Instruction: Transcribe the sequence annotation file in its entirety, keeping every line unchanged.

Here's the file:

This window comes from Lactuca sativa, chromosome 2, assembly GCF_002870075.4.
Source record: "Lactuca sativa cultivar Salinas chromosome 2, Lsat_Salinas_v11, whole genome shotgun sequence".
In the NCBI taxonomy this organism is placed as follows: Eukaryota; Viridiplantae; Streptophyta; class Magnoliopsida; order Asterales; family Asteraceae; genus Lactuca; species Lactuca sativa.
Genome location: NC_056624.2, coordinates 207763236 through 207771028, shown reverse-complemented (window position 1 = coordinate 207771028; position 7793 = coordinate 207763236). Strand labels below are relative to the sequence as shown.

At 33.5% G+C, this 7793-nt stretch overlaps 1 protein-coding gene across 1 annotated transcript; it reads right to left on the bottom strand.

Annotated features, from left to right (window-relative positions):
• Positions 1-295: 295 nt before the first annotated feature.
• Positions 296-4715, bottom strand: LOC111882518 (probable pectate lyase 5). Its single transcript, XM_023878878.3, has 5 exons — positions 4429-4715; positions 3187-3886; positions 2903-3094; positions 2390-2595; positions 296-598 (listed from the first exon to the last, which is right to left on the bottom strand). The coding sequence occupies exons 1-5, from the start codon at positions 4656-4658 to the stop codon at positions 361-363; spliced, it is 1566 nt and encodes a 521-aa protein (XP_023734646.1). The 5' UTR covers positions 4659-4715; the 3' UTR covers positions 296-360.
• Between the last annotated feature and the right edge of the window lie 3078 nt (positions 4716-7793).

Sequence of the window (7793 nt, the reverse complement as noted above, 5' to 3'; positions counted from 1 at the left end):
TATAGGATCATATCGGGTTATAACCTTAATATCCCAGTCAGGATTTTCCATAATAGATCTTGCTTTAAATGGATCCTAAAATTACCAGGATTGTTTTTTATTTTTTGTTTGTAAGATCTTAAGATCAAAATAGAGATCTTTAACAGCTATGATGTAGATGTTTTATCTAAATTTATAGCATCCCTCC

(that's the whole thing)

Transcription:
This window comes from Lactuca sativa, chromosome 2, assembly GCF_002870075.4.
Source record: "Lactuca sativa cultivar Salinas chromosome 2, Lsat_Salinas_v11, whole genome shotgun sequence".
In the NCBI taxonomy this organism is placed as follows: Eukaryota; Viridiplantae; Streptophyta; class Magnoliopsida; order Asterales; family Asteraceae; genus Lactuca; species Lactuca sativa.
Genome location: NC_056624.2, coordinates 207763236 through 207771028, shown reverse-complemented (window position 1 = coordinate 207771028; position 7793 = coordinate 207763236). Strand labels below are relative to the sequence as shown.

At 33.5% G+C, this 7793-nt stretch overlaps 1 protein-coding gene across 1 annotated transcript; it reads right to left on the bottom strand.

Annotated features, from left to right (window-relative positions):
• Positions 1-295: 295 nt before the first annotated feature.
• Positions 296-4715, bottom strand: LOC111882518 (probable pectate lyase 5). Its single transcript, XM_023878878.3, has 5 exons — positions 4429-4715; positions 3187-3886; positions 2903-3094; positions 2390-2595; positions 296-598 (listed from the first exon to the last, which is right to left on the bottom strand). The coding sequence occupies exons 1-5, from the start codon at positions 4656-4658 to the stop codon at positions 361-363; spliced, it is 1566 nt and encodes a 521-aa protein (XP_023734646.1). The 5' UTR covers positions 4659-4715; the 3' UTR covers positions 296-360.
• Between the last annotated feature and the right edge of the window lie 3078 nt (positions 4716-7793).

Sequence of the window (7793 nt, the reverse complement as noted above, 5' to 3'; positions counted from 1 at the left end):
TATAGGATCATATCGGGTTATAACCTTAATATCCCAGTCAGGATTTTCCATAATAGATCTTGCTTTAAATGGATCCTAAAATTACCAGGATTGTTTTTTATTTTTTGTTTGTAAGATCTTAAGATCAAAATAGAGATCTTTAACAGCTATGATGTAGATGTTTTATCTAAATTTATAGCATCCCTCC